“When sexual impurity moves in, joy moves out (Ps. 51:8). The two cannot coexist in the heart at the same time. They are mutually exclusive. Joy and gladness will not move in until the lust has moved out and there has been repentance and confession.”
(Eric Davis – The Cripplegate) Life can get dicey this side of Genesis 3. Crops fail. Weather fails. Nations fail. Health fails. Resolve fails. Much of life is simply about learning to navigate disappointment and pain. But there is one thing which perhaps causes more pain than anything else; sexual sin. There’s the betrayal; the lying; the deception. There’s the severing of trust; severing of families; severing of relationships. Sexual sin in spiritual leadership packs an added severity. Churches are damaged; ministries are damaged; witness is damaged.
Sin’s damage upon the human race is severe. Read the news for just one day. Look honestly at your own thoughts. Within each of us dwells, as the Puritans called it, a “dark guest.” The pull of the flesh is strong. We need to be aware of sin’s capabilities. We need to fight ourselves. You can pretend that the flesh is not that strong and cowers at the swinging of a spiritual butter knife. But you’ll be overtaken by its skill and strength.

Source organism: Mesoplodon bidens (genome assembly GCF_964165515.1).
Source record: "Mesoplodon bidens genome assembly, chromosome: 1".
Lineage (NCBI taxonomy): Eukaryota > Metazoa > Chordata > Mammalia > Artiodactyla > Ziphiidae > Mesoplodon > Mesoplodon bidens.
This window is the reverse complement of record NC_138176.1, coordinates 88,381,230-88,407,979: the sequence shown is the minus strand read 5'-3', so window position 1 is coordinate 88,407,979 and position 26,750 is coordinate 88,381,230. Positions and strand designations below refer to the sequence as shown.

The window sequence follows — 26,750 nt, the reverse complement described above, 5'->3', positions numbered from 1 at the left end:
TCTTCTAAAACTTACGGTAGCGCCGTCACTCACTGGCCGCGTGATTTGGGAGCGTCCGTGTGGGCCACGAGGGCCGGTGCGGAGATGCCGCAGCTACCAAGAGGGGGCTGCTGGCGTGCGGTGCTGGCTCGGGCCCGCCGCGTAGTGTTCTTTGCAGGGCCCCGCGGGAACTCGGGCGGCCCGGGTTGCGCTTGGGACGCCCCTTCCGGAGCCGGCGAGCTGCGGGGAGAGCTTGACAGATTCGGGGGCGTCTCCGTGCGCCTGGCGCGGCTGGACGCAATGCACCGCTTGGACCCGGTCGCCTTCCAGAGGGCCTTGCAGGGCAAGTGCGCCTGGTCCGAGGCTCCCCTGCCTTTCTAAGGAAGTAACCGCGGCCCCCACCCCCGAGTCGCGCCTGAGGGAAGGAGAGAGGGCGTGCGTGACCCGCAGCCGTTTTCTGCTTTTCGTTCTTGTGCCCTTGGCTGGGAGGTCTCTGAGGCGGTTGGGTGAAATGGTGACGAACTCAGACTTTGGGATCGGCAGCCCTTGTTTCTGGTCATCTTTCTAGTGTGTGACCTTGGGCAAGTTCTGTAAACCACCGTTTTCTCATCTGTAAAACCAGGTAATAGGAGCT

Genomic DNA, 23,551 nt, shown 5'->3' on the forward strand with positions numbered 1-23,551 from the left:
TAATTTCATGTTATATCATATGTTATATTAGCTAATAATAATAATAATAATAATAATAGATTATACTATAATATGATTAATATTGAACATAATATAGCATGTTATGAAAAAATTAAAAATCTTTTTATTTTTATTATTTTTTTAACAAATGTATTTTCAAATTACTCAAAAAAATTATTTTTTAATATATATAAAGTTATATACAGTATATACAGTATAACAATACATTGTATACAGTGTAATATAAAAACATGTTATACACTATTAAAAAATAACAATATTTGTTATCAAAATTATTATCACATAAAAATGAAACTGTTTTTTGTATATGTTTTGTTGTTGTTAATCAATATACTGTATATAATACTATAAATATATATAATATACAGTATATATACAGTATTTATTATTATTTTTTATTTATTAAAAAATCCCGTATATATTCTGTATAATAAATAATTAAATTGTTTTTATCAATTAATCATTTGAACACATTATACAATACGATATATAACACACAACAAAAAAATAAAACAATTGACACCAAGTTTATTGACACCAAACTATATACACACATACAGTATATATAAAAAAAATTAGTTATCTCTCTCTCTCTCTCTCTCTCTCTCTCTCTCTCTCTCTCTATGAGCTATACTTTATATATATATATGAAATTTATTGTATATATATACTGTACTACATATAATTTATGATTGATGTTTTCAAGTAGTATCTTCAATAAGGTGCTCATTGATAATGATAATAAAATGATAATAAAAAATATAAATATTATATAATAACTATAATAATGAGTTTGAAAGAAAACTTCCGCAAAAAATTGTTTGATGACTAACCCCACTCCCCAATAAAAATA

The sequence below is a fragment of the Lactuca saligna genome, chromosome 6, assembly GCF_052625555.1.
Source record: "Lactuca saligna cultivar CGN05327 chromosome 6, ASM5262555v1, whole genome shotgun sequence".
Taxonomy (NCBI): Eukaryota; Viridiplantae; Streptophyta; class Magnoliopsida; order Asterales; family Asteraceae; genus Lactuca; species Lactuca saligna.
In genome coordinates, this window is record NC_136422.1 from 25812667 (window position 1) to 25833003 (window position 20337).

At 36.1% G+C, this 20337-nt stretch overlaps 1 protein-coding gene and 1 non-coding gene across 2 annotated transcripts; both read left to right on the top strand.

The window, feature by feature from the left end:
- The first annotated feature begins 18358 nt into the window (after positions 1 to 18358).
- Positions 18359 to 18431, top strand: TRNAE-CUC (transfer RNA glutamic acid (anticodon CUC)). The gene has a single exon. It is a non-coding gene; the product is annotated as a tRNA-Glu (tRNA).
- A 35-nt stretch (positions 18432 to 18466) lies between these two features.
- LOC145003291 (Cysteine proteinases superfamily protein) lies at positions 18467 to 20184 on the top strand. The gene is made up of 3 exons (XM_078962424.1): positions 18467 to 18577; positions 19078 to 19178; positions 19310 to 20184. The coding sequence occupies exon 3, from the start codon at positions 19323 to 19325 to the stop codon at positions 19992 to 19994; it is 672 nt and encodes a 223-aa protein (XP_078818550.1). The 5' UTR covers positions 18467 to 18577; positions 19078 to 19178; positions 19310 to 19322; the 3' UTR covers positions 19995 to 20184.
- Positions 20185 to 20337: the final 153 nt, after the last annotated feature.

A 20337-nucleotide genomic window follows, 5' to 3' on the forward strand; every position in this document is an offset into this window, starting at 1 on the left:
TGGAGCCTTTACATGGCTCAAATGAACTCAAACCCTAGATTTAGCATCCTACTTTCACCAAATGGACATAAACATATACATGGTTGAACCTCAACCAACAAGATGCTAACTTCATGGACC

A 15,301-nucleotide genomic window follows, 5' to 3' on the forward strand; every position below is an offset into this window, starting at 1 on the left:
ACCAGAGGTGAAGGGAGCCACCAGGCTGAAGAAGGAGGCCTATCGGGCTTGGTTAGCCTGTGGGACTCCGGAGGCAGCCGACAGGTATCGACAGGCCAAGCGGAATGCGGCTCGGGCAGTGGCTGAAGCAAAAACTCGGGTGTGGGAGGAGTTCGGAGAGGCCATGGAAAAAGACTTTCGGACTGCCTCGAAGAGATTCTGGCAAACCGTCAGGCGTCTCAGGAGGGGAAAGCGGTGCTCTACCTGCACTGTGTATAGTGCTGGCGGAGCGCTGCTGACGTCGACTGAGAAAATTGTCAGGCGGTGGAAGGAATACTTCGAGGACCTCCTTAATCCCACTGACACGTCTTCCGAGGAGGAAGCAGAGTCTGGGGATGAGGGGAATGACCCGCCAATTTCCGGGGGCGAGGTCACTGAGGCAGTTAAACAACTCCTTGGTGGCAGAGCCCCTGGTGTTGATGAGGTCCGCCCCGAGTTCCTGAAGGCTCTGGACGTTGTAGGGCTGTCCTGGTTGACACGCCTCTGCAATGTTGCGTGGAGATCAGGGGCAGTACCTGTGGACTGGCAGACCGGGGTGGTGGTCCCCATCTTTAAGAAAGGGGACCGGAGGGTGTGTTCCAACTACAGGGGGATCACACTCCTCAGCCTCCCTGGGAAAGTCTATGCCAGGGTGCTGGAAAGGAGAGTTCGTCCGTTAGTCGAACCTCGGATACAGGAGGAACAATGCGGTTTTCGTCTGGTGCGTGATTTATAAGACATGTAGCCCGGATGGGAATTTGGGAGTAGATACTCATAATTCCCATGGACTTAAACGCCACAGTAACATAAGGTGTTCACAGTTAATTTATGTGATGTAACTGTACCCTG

I don’t want to go down this path. I once heard someone say that they’d rather have the Lord kill them than commit adultery. I know that I’m capable of it. By the grace of God, I want to fight against this. Though sexual sin is forgivable in Christ, there are consequences to consider. It’s helpful to consider the reaping of sowing. In a recent doctoral course, Steve Lawson helped me in the fight by describing several consequences of sexual sin.
- It robs God of his glory.
Our body has one supreme purpose; to glorify God. We didn’t design or make our bodies. God did. Even more, our body and soul have been purchased by Christ. We’ve been bought out of the slave market and we belong to Christ (cf. 1 Cor. 6:19-20). Sexual sin robs God of the glory that is duly his.
- It desecrates the temple of God.
A temple is set apart for a specific purpose; the place where worship is to be conducted and praises are offered to God. Our body is God’s temple (1 Cor. 6:19). So, every act of sexual sin is committed in God’s house of worship.
- It attaches Jesus Christ to the act of sin.
We are in union with Christ. Our bodies are one with him. Christ lives in us and we live in him. This means that when we commit sexual sin, we join Christ to that act. It’s to drag Christ into the bed of adultery.
Related: Prominent pastors’ adultery that blew up publicly